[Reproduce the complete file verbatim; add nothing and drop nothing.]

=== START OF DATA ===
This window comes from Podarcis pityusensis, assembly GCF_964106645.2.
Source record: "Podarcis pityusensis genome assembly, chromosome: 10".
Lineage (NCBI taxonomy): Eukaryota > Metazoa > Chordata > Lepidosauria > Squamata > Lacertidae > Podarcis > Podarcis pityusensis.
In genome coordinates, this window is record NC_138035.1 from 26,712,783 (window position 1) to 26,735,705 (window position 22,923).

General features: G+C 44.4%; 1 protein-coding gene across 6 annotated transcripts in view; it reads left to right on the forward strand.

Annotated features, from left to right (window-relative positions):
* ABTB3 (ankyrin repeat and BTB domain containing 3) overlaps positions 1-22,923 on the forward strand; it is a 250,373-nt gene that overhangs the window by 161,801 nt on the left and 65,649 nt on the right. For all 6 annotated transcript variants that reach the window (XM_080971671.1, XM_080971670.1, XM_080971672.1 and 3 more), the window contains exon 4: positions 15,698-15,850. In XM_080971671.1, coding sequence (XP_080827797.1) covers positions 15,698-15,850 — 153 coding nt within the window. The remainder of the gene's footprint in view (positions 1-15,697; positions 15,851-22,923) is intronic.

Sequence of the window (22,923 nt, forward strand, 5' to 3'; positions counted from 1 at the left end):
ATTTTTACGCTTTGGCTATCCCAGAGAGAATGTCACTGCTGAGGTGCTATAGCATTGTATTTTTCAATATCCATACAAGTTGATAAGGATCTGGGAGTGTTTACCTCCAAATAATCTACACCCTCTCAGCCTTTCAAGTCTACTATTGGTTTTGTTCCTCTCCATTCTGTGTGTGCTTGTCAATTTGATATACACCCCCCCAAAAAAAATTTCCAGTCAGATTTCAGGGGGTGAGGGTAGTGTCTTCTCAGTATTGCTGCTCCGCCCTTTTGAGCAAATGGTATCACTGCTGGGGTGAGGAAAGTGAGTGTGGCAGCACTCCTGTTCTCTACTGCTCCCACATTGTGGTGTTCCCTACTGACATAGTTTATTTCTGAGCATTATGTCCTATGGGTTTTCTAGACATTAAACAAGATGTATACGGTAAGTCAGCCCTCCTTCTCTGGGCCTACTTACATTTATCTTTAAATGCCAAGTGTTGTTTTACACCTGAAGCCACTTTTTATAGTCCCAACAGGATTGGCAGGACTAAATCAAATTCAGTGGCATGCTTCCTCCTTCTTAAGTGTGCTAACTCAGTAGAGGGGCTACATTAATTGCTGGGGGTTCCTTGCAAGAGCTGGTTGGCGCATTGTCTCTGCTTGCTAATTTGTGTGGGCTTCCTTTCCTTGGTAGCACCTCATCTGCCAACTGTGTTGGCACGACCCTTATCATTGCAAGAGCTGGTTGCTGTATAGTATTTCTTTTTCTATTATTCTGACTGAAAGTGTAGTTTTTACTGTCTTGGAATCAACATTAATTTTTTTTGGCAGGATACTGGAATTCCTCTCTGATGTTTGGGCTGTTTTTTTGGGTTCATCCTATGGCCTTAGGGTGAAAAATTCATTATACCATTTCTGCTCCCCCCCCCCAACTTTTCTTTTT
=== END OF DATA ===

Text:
This window comes from Podarcis pityusensis, assembly GCF_964106645.2.
Source record: "Podarcis pityusensis genome assembly, chromosome: 10".
Lineage (NCBI taxonomy): Eukaryota > Metazoa > Chordata > Lepidosauria > Squamata > Lacertidae > Podarcis > Podarcis pityusensis.
In genome coordinates, this window is record NC_138035.1 from 26,712,783 (window position 1) to 26,735,705 (window position 22,923).

General features: G+C 44.4%; 1 protein-coding gene across 6 annotated transcripts in view; it reads left to right on the forward strand.

Annotated features, from left to right (window-relative positions):
* ABTB3 (ankyrin repeat and BTB domain containing 3) overlaps positions 1-22,923 on the forward strand; it is a 250,373-nt gene that overhangs the window by 161,801 nt on the left and 65,649 nt on the right. For all 6 annotated transcript variants that reach the window (XM_080971671.1, XM_080971670.1, XM_080971672.1 and 3 more), the window contains exon 4: positions 15,698-15,850. In XM_080971671.1, coding sequence (XP_080827797.1) covers positions 15,698-15,850 — 153 coding nt within the window. The remainder of the gene's footprint in view (positions 1-15,697; positions 15,851-22,923) is intronic.

Sequence of the window (22,923 nt, forward strand, 5' to 3'; positions counted from 1 at the left end):
ATTTTTACGCTTTGGCTATCCCAGAGAGAATGTCACTGCTGAGGTGCTATAGCATTGTATTTTTCAATATCCATACAAGTTGATAAGGATCTGGGAGTGTTTACCTCCAAATAATCTACACCCTCTCAGCCTTTCAAGTCTACTATTGGTTTTGTTCCTCTCCATTCTGTGTGTGCTTGTCAATTTGATATACACCCCCCCAAAAAAAATTTCCAGTCAGATTTCAGGGGGTGAGGGTAGTGTCTTCTCAGTATTGCTGCTCCGCCCTTTTGAGCAAATGGTATCACTGCTGGGGTGAGGAAAGTGAGTGTGGCAGCACTCCTGTTCTCTACTGCTCCCACATTGTGGTGTTCCCTACTGACATAGTTTATTTCTGAGCATTATGTCCTATGGGTTTTCTAGACATTAAACAAGATGTATACGGTAAGTCAGCCCTCCTTCTCTGGGCCTACTTACATTTATCTTTAAATGCCAAGTGTTGTTTTACACCTGAAGCCACTTTTTATAGTCCCAACAGGATTGGCAGGACTAAATCAAATTCAGTGGCATGCTTCCTCCTTCTTAAGTGTGCTAACTCAGTAGAGGGGCTACATTAATTGCTGGGGGTTCCTTGCAAGAGCTGGTTGGCGCATTGTCTCTGCTTGCTAATTTGTGTGGGCTTCCTTTCCTTGGTAGCACCTCATCTGCCAACTGTGTTGGCACGACCCTTATCATTGCAAGAGCTGGTTGCTGTATAGTATTTCTTTTTCTATTATTCTGACTGAAAGTGTAGTTTTTACTGTCTTGGAATCAACATTAATTTTTTTTGGCAGGATACTGGAATTCCTCTCTGATGTTTGGGCTGTTTTTTTGGGTTCATCCTATGGCCTTAGGGTGAAAAATTCATTATACCATTTCTGCTCCCCCCCCCCAACTTTTCTTTTT